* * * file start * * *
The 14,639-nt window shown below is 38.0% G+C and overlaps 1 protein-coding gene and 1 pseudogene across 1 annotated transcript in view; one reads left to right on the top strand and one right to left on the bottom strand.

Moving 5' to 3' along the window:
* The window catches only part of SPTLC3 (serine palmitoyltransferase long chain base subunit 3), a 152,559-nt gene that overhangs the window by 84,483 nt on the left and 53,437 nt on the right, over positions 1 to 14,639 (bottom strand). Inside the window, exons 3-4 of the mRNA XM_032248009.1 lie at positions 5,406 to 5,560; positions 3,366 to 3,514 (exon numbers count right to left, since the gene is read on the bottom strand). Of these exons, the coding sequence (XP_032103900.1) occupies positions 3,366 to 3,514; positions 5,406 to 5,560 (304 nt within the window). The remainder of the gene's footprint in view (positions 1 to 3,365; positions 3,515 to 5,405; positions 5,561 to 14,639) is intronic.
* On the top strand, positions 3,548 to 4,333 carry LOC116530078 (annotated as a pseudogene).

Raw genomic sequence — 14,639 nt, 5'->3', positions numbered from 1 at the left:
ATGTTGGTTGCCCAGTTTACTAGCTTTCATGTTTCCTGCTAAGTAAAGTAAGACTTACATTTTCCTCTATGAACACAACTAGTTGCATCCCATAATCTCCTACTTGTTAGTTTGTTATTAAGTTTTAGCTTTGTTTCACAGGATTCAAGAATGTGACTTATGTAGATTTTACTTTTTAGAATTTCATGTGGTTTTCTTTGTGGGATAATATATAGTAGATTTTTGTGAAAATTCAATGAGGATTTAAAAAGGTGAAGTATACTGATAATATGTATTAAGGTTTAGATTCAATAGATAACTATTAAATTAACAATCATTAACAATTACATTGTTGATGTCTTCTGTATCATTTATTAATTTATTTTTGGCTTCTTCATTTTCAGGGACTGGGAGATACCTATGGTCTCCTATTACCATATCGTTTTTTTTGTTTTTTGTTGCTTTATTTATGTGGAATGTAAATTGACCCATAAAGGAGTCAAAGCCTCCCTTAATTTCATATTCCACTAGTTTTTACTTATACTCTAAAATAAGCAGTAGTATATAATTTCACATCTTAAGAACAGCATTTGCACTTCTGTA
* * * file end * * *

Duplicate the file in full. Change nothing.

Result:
The 14,639-nt window shown below is 38.0% G+C and overlaps 1 protein-coding gene and 1 pseudogene across 1 annotated transcript in view; one reads left to right on the top strand and one right to left on the bottom strand.

Moving 5' to 3' along the window:
* The window catches only part of SPTLC3 (serine palmitoyltransferase long chain base subunit 3), a 152,559-nt gene that overhangs the window by 84,483 nt on the left and 53,437 nt on the right, over positions 1 to 14,639 (bottom strand). Inside the window, exons 3-4 of the mRNA XM_032248009.1 lie at positions 5,406 to 5,560; positions 3,366 to 3,514 (exon numbers count right to left, since the gene is read on the bottom strand). Of these exons, the coding sequence (XP_032103900.1) occupies positions 3,366 to 3,514; positions 5,406 to 5,560 (304 nt within the window). The remainder of the gene's footprint in view (positions 1 to 3,365; positions 3,515 to 5,405; positions 5,561 to 14,639) is intronic.
* On the top strand, positions 3,548 to 4,333 carry LOC116530078 (annotated as a pseudogene).

Raw genomic sequence — 14,639 nt, 5'->3', positions numbered from 1 at the left:
ATGTTGGTTGCCCAGTTTACTAGCTTTCATGTTTCCTGCTAAGTAAAGTAAGACTTACATTTTCCTCTATGAACACAACTAGTTGCATCCCATAATCTCCTACTTGTTAGTTTGTTATTAAGTTTTAGCTTTGTTTCACAGGATTCAAGAATGTGACTTATGTAGATTTTACTTTTTAGAATTTCATGTGGTTTTCTTTGTGGGATAATATATAGTAGATTTTTGTGAAAATTCAATGAGGATTTAAAAAGGTGAAGTATACTGATAATATGTATTAAGGTTTAGATTCAATAGATAACTATTAAATTAACAATCATTAACAATTACATTGTTGATGTCTTCTGTATCATTTATTAATTTATTTTTGGCTTCTTCATTTTCAGGGACTGGGAGATACCTATGGTCTCCTATTACCATATCGTTTTTTTTGTTTTTTGTTGCTTTATTTATGTGGAATGTAAATTGACCCATAAAGGAGTCAAAGCCTCCCTTAATTTCATATTCCACTAGTTTTTACTTATACTCTAAAATAAGCAGTAGTATATAATTTCACATCTTAAGAACAGCATTTGCACTTCTGTA